Antenna Dual-Band and Tri-Band.

evrycard

Occasional Visitor
Can I replace a Dual-Band antenna of the RT-AC3100 with a Tri-Band antenna from the RT-5300?
Would that work the same? Maybe someone can explain if it is possible to mismatch them?
Thx...
 

L&LD

Part of the Furniture
It is possible to mismatch antennae to the router they're connected to. But if the bands supported by the router are also supported by the router, then they should be at least usable.

The RT-AC3100 has proven itself to be a very capable router in range, stability, and performance. I would not put other antennae on one to upset that great balance it has.
 

thiggins

Mr. Easy
Staff member
There are currently no "Tri-band" antennas. "Tri-band" is a marketing term describing routers that have on 2.4 GHz and two 5 GHz radios, one covering Channels 36-48 and the other 149-161. "Tri-band" routers typically use dual-band antennas that cover all the 2.4 and 5 GHz channels.

When Wi-Fi 6E routers appear, they "might" have true tri-band antennas, covering 2.4, 5 and 6 GHz frequencies.
 

Kelbesq

Occasional Visitor
TL;DR: If two antennea have the same frequency response (or close enough), impedance, and physical connector, they should be completely interchangeable.

Antennae are tuned to frequency ranges. You can certainly have an antenna tuned for a wider range of frequencies, but it will be less effect give than an antenna tuned for a single frequency. The "5Ghz" wifi spectrum actually goes from 5030MHz to 5990MHz - they are likely tuned around 5500MHz, and just slightly less effective the further away from 5500MHz you get. You can physically modify the shape to make the drop off sharp (for a small frequency range), make the drop off slow (for a wider effective frequency range), or a combination of both (good over a range, but then drops off rapidly). It should also noted that otherwise designed in, being tunned for a frequency usually means it effectively tuned for multiples of that frequency as well. Something tuned for 2.4GHz (really 2.4-2.5GHz) is probably also good at 4.8-5GHz. Again, it sliding scale of effectiveness, where frequencies close to the main frequency work fairly well. You really need to look at the whole frequency response to get the full picture. For the purposes of wifi reception, most antennae are going to be roughly the same unless someone has taken the extra effort to make a 2.4GHz or 5GHz optimized antennae.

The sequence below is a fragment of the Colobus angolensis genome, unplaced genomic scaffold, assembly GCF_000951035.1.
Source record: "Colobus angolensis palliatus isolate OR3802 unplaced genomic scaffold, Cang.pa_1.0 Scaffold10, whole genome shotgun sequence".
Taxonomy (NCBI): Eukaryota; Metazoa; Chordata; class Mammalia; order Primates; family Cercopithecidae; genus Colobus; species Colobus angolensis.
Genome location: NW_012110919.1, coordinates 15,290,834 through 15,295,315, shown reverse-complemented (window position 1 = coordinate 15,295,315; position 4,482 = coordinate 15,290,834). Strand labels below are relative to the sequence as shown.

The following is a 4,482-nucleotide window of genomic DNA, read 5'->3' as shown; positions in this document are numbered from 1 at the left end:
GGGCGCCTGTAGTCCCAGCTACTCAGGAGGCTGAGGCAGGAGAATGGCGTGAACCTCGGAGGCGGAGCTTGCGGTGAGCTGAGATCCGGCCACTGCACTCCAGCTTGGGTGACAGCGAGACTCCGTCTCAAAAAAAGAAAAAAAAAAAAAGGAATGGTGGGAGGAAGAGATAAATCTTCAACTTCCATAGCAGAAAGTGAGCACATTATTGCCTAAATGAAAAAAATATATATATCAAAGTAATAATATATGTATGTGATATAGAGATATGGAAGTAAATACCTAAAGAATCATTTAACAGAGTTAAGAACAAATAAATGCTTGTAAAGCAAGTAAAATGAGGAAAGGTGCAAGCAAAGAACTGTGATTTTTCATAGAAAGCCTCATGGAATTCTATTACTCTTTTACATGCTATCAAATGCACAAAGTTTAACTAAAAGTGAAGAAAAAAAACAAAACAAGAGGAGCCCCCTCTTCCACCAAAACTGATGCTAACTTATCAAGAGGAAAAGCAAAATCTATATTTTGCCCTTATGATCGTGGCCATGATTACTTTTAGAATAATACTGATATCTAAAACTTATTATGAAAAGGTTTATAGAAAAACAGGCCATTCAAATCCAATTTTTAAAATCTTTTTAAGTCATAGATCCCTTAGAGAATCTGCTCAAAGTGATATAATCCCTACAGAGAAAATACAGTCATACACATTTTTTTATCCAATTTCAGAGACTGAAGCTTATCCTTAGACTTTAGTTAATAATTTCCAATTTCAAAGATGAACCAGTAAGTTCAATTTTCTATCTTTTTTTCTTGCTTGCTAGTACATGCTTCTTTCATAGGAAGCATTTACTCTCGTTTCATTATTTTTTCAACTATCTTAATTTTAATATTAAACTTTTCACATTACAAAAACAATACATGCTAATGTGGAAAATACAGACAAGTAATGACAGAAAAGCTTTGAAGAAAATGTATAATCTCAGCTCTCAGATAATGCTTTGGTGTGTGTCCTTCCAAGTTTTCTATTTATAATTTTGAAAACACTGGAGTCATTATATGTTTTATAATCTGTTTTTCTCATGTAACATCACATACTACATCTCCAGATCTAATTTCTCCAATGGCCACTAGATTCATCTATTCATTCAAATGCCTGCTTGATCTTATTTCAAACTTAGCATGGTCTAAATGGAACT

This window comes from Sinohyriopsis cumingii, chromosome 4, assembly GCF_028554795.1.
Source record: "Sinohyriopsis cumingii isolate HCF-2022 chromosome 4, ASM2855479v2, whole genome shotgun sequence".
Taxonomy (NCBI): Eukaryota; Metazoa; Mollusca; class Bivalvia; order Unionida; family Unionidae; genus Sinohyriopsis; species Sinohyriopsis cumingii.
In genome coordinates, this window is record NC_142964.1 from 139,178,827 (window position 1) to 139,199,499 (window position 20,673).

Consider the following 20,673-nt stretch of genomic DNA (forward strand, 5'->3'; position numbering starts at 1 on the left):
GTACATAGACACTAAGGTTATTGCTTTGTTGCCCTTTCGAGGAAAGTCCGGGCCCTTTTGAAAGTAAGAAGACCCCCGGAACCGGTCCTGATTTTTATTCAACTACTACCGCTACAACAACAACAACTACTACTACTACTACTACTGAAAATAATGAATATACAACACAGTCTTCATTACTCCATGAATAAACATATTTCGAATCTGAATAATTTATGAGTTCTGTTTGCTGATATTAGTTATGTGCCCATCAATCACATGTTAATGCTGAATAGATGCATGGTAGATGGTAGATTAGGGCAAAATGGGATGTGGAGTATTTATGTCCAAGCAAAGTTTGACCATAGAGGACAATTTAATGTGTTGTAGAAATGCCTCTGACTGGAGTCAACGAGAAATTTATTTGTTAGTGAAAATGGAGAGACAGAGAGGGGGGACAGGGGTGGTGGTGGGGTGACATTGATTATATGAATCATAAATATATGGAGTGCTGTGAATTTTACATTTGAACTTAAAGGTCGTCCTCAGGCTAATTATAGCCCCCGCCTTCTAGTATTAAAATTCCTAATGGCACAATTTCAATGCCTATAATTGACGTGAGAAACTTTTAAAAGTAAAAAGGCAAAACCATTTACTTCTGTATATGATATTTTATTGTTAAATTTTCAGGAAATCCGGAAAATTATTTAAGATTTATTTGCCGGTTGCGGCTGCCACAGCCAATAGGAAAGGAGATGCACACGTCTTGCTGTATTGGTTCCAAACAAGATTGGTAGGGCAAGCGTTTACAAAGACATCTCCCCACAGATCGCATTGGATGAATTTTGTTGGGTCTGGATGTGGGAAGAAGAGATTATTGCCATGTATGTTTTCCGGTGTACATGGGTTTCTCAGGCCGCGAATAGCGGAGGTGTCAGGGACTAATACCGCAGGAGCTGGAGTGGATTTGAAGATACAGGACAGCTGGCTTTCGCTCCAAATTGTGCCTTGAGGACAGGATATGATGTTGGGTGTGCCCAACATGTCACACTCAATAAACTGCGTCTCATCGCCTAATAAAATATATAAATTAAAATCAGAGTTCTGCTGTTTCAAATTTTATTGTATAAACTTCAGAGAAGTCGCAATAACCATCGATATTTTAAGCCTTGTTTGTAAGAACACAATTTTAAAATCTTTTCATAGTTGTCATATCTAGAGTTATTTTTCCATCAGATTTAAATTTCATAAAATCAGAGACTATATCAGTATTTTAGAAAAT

Antennae are also impedance tuned to the their connectors/circuit boards/interfaces. Any impedance mismatch is going to cause internal reflections and as a result signal loss. This is really what is likely to cause you issues when mixing and matching.

And then you have the physical connector. Usually devices with the same connector have the same impedance, at least with standardized connectors. For specialized connectors from a consumer device - who knows. I'd hope to maintain some sanity that they have them spec'd the same.
 

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